[ Director: Mário Frota [ Coordenador Editorial: José Carlos Fernandes Pereira [ Fundado em 30-11-1999 [ Edição III [ Ano X

quinta-feira, 20 de abril de 2017

Climate change exacerbates threat of terrorism

Poverty and insecurity can be factors in radicalisation.
[Manon Flausch]

Millions of people in the Lake Chad region are threatened by drought and famine. But on top of the impending humanitarian crisis, the UN is worried about the broader societal impact on a region that is already fertile recruiting ground for the terrorist group Boko Haram.

The correlation between extreme climate events and radicalisation was also raised in a report published on 20 April by Adelphi, which concluded that while climate change does not directly lead to the emergence of terrorist groups, it creates the conditions in which they can thrive.
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Africa builds 'Great Green Wall' against extremism and misery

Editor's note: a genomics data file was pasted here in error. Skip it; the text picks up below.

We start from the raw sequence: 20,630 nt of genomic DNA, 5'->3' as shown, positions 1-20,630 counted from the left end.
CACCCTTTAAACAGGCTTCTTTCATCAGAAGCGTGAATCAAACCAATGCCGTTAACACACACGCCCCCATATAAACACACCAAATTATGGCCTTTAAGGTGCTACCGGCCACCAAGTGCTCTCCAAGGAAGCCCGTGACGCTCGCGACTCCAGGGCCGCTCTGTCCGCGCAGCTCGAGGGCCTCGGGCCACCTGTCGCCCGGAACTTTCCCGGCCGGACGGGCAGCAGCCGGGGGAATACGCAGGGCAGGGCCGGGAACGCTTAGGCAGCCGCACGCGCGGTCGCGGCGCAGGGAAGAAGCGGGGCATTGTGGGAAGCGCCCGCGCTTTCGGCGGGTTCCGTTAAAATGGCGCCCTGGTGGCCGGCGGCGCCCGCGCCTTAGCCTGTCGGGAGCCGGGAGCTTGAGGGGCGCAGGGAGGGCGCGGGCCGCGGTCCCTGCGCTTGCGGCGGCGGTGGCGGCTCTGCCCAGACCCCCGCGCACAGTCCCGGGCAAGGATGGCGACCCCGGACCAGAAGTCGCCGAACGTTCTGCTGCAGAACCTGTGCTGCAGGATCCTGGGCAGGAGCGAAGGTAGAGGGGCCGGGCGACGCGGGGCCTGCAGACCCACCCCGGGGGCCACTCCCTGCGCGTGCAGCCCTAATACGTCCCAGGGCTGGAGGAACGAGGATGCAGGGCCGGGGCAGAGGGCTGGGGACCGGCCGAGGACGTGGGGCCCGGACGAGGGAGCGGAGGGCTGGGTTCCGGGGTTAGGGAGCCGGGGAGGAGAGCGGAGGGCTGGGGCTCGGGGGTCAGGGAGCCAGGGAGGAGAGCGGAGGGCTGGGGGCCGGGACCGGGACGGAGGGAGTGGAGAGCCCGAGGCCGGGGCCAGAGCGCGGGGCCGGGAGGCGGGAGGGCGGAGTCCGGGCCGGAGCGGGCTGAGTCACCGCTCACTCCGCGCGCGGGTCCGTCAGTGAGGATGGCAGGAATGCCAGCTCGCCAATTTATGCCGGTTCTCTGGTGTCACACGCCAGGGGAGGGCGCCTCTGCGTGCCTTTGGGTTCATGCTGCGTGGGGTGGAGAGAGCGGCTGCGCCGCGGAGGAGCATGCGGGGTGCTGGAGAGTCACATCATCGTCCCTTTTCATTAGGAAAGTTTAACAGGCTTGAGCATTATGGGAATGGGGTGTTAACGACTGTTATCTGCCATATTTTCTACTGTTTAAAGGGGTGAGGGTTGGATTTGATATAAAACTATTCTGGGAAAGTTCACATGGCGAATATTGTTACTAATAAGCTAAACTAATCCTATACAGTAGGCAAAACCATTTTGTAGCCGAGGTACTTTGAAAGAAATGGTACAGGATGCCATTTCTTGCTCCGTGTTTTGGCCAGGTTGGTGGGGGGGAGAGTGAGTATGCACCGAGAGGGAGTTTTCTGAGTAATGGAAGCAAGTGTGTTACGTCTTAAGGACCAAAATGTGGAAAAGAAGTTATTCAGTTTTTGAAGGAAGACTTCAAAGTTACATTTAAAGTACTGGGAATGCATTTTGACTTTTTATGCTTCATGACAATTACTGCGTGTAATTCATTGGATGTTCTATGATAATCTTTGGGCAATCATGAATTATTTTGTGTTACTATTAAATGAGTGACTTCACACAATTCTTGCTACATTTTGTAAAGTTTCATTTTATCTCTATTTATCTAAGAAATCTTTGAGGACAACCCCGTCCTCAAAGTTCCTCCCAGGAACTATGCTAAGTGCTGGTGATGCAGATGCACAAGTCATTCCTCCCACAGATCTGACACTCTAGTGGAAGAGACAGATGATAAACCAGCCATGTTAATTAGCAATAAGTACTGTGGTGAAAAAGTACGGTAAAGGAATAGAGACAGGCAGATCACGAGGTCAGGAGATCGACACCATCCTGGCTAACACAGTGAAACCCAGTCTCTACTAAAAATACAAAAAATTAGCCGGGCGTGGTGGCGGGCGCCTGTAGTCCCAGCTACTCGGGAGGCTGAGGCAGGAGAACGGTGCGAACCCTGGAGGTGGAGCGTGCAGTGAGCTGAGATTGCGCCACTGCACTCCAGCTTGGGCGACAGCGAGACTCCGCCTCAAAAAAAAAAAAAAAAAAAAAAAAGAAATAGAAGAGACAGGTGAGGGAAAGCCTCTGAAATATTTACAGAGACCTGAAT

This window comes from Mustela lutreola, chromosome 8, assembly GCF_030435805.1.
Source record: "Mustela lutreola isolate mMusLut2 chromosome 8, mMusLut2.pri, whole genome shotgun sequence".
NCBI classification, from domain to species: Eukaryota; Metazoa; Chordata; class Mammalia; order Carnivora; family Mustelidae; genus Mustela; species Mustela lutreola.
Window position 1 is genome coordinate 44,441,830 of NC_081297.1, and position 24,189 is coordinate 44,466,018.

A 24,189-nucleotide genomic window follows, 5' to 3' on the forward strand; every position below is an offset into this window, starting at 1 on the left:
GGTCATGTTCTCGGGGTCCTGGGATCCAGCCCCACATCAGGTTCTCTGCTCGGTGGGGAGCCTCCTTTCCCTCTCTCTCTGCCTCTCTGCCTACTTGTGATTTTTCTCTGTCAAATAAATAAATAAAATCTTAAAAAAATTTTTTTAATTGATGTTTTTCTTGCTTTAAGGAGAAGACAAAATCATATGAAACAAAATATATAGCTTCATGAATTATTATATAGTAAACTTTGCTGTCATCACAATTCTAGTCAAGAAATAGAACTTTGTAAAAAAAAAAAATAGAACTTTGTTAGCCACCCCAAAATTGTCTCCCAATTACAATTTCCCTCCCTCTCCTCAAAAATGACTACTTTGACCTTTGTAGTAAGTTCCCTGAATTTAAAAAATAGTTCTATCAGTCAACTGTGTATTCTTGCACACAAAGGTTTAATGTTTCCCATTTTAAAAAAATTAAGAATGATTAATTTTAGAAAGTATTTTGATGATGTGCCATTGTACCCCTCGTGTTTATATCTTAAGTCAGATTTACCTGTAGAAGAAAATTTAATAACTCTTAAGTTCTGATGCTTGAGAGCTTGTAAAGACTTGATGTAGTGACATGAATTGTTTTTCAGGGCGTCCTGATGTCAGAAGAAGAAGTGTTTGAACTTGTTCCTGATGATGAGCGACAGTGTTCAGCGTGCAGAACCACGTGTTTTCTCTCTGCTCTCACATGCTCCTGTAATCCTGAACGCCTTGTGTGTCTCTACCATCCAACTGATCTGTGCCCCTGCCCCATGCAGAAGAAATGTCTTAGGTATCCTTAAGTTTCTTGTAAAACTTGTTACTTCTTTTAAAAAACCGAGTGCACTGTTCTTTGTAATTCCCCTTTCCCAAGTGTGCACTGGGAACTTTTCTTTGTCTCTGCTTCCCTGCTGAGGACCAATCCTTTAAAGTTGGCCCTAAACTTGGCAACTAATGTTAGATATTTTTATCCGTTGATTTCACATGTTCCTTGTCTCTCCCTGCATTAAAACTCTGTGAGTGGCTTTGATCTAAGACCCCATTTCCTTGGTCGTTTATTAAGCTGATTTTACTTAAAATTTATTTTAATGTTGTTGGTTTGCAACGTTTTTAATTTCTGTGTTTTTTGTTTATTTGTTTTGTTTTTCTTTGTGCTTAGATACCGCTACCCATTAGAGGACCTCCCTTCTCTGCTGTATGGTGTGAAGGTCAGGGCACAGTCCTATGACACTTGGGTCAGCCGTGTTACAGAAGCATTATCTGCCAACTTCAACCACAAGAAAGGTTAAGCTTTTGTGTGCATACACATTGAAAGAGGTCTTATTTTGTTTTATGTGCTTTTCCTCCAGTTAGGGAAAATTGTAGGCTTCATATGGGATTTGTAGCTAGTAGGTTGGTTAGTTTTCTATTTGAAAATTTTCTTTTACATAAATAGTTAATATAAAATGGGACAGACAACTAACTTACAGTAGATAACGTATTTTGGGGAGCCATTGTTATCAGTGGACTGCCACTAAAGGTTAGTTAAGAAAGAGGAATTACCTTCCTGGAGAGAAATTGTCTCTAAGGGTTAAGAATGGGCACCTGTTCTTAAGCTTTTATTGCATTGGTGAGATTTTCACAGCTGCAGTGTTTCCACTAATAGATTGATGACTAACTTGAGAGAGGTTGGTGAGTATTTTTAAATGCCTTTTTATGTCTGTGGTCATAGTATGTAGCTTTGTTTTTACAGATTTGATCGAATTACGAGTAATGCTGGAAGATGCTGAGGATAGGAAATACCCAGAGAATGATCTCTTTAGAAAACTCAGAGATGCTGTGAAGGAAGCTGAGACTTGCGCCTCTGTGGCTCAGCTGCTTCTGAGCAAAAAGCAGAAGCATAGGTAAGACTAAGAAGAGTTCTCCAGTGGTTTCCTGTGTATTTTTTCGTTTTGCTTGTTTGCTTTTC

With food insecurity, terrorism and migration to Europe reaching unprecedented levels, Africa is hoping that a “wall of trees” can help protect its people and stop these threats becoming global crises. EURACTIV Germany reports.
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In the most vulnerable areas, climate change makes farming and rearing livestock more difficult, increasing competition for resources such as water. This can lead to violence between rival populations, population displacement, water shortages and famine, all of which undermine the rule of law and the power of the state.

It is these secondary consequences of climate change that provide the ideal conditions for the rise of terrorist or criminal groups. People affected by hunger, drought and poverty are more likely to be receptive to their financial promises and violent, angry rhetoric.
 
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